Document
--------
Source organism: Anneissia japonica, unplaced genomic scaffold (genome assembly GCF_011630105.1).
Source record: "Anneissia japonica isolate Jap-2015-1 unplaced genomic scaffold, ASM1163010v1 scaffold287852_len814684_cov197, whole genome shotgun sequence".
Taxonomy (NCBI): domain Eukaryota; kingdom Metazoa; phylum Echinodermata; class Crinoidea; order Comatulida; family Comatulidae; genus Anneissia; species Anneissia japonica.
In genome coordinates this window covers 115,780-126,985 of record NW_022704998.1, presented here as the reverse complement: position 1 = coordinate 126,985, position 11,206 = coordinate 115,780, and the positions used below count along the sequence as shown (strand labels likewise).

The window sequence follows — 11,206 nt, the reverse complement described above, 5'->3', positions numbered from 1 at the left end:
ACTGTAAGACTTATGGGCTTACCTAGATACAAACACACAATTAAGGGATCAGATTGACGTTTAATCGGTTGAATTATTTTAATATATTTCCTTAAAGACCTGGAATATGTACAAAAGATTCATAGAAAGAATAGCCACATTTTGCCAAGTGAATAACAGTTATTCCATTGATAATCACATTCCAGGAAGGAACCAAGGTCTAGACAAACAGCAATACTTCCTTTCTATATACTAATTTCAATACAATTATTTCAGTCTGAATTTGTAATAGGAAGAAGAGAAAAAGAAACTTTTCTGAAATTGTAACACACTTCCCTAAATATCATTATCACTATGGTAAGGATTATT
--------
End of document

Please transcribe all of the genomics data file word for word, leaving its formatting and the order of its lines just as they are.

Source organism: Anneissia japonica, unplaced genomic scaffold (genome assembly GCF_011630105.1).
Source record: "Anneissia japonica isolate Jap-2015-1 unplaced genomic scaffold, ASM1163010v1 scaffold287852_len814684_cov197, whole genome shotgun sequence".
Taxonomy (NCBI): domain Eukaryota; kingdom Metazoa; phylum Echinodermata; class Crinoidea; order Comatulida; family Comatulidae; genus Anneissia; species Anneissia japonica.
In genome coordinates this window covers 115,780-126,985 of record NW_022704998.1, presented here as the reverse complement: position 1 = coordinate 126,985, position 11,206 = coordinate 115,780, and the positions used below count along the sequence as shown (strand labels likewise).

The window sequence follows — 11,206 nt, the reverse complement described above, 5'->3', positions numbered from 1 at the left end:
ACTGTAAGACTTATGGGCTTACCTAGATACAAACACACAATTAAGGGATCAGATTGACGTTTAATCGGTTGAATTATTTTAATATATTTCCTTAAAGACCTGGAATATGTACAAAAGATTCATAGAAAGAATAGCCACATTTTGCCAAGTGAATAACAGTTATTCCATTGATAATCACATTCCAGGAAGGAACCAAGGTCTAGACAAACAGCAATACTTCCTTTCTATATACTAATTTCAATACAATTATTTCAGTCTGAATTTGTAATAGGAAGAAGAGAAAAAGAAACTTTTCTGAAATTGTAACACACTTCCCTAAATATCATTATCACTATGGTAAGGATTATT